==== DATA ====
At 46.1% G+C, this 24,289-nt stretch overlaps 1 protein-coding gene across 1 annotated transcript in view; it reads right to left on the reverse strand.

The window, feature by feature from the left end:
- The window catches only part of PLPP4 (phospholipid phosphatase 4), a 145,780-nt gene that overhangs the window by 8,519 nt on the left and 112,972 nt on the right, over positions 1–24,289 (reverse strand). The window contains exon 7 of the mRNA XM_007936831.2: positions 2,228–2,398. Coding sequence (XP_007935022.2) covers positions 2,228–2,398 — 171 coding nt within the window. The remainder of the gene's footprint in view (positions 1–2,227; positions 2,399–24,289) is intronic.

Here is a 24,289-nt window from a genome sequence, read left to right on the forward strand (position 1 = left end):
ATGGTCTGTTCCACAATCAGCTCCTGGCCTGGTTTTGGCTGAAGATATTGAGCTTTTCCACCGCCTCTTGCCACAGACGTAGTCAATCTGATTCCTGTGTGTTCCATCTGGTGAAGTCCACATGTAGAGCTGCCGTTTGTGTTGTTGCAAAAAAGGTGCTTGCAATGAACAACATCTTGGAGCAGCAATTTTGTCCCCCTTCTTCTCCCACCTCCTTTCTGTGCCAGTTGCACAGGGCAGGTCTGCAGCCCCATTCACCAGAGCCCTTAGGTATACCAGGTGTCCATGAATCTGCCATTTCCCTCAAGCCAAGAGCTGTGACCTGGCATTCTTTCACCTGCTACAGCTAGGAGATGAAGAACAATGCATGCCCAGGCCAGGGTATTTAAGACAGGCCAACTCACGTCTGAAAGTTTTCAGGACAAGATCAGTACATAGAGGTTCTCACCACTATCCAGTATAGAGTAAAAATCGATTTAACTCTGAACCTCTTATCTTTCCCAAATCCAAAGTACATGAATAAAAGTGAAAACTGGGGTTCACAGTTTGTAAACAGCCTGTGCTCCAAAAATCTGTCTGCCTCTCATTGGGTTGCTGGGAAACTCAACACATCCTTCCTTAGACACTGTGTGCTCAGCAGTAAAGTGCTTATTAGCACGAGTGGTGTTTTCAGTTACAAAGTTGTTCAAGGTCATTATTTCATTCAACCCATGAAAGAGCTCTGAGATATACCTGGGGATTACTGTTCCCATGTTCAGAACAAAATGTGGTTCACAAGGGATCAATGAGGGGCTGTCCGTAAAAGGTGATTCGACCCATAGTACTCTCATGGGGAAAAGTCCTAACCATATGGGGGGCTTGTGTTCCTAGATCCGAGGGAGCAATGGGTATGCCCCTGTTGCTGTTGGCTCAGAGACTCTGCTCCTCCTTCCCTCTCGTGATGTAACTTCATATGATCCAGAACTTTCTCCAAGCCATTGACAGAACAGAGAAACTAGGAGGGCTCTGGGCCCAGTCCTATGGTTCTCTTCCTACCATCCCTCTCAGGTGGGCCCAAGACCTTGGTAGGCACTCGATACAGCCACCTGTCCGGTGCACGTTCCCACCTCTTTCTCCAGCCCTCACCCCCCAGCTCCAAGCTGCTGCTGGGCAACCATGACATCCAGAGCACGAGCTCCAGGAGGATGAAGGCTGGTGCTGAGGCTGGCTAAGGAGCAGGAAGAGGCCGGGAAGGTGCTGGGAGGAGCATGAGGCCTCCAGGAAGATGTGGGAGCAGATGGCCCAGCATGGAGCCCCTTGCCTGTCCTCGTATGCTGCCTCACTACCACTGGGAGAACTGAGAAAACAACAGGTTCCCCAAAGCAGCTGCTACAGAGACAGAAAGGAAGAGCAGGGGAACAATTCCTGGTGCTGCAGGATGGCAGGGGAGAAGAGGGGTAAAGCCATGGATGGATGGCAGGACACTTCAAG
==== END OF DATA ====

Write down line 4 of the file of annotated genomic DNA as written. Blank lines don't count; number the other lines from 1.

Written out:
Here is a 24,289-nt window from a genome sequence, read left to right on the forward strand (position 1 = left end):